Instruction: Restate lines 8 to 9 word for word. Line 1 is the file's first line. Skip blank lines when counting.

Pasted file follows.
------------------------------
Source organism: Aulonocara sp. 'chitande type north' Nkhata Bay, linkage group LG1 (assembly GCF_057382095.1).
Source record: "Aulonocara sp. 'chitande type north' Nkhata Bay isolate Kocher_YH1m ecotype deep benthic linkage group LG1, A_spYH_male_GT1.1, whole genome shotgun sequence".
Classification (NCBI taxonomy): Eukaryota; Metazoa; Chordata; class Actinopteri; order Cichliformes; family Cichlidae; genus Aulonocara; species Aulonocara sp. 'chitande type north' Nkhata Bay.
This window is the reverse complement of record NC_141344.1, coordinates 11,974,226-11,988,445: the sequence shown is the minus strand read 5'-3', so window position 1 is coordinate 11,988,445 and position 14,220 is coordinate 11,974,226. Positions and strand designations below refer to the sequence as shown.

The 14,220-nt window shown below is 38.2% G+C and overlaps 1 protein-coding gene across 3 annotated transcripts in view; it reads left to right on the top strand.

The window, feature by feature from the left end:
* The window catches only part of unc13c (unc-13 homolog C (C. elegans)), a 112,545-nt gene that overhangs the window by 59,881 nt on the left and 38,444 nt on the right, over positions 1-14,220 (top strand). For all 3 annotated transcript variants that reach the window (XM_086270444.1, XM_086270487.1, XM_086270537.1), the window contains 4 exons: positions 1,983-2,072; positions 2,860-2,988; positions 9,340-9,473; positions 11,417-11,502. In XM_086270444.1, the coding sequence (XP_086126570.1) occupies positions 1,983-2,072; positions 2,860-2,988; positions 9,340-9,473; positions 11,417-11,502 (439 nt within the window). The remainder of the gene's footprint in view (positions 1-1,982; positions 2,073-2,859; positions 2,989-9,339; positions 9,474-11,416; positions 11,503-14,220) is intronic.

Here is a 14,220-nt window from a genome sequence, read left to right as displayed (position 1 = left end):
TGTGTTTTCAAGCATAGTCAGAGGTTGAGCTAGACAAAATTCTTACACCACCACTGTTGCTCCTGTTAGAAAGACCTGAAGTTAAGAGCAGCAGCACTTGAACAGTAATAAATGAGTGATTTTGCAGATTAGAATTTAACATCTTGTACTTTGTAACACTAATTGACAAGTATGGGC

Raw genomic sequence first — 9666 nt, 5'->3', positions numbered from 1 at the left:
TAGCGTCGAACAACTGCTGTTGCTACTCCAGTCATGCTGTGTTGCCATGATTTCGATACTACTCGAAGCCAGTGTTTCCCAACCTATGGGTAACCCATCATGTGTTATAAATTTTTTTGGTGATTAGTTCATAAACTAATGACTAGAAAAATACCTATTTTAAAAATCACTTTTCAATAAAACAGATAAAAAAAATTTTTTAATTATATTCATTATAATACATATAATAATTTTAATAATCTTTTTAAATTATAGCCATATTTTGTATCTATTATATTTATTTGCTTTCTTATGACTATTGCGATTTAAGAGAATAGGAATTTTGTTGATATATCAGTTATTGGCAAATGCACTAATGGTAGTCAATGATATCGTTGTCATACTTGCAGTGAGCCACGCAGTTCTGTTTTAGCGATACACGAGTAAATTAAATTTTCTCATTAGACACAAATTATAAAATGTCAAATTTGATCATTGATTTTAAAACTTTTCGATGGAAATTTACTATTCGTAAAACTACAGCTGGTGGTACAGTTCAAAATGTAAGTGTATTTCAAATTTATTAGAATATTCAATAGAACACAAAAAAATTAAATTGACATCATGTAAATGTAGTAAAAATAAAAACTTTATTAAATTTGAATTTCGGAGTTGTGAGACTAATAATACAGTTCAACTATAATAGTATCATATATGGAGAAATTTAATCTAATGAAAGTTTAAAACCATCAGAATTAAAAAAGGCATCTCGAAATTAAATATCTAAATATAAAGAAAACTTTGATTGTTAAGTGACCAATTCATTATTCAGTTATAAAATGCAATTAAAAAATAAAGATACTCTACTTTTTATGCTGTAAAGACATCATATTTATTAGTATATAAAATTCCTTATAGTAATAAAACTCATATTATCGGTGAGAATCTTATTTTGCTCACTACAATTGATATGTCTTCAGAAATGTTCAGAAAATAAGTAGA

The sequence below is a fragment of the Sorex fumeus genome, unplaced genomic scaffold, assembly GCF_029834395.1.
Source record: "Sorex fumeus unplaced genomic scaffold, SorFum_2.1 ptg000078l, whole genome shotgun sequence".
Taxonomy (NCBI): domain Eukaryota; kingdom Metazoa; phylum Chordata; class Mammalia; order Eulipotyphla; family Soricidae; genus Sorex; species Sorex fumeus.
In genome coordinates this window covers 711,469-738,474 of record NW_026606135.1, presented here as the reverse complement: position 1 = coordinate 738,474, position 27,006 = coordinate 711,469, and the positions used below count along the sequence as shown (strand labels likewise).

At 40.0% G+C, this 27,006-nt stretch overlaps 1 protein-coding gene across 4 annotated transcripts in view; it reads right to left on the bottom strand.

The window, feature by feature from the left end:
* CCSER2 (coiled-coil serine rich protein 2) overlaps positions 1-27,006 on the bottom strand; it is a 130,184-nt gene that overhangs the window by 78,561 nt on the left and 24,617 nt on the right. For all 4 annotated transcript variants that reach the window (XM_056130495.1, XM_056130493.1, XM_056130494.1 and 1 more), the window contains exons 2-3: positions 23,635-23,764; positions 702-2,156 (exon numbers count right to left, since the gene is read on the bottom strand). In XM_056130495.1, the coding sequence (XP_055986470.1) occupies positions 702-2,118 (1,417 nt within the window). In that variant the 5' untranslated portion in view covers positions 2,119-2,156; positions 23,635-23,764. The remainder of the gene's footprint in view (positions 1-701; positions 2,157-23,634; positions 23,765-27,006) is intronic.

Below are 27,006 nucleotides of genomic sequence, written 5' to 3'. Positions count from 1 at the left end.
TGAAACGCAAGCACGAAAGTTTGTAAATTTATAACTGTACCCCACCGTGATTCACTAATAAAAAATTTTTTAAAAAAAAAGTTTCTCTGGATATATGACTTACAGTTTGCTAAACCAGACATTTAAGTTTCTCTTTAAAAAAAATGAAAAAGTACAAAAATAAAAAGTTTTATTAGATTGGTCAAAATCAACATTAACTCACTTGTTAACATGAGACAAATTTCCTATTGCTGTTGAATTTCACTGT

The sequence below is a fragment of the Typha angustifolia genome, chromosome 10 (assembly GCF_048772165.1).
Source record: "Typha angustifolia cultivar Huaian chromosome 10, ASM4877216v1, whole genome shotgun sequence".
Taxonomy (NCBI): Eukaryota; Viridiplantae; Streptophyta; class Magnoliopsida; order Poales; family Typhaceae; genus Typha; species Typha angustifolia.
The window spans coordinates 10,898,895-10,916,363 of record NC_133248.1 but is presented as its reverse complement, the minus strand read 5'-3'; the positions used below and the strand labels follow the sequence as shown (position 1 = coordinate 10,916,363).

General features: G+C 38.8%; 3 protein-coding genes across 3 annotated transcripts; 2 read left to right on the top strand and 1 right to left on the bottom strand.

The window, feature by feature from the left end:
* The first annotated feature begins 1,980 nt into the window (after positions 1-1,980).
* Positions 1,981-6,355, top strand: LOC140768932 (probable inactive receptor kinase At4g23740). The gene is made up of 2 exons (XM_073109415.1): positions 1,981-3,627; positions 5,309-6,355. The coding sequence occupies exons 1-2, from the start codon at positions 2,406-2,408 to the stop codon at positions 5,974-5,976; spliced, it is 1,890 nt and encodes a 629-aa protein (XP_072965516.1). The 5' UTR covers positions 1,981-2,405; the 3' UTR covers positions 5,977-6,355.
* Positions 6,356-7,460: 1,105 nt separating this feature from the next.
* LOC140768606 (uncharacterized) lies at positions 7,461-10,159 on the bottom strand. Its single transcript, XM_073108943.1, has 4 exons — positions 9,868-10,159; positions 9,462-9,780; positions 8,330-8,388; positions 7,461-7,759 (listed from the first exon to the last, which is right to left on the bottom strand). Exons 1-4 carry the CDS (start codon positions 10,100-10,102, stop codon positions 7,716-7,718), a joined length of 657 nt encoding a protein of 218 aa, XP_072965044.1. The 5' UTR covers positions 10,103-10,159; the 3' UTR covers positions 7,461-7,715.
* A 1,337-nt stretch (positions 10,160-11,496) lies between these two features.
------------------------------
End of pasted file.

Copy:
Here is a 14,220-nt window from a genome sequence, read left to right as displayed (position 1 = left end):
TGTGTTTTCAAGCATAGTCAGAGGTTGAGCTAGACAAAATTCTTACACCACCACTGTTGCTCCTGTTAGAAAGACCTGAAGTTAAGAGCAGCAGCACTTGAACAGTAATAAATGAGTGATTTTGCAGATTAGAATTTAACATCTTGTACTTTGTAACACTAATTGACAAGTATGGGC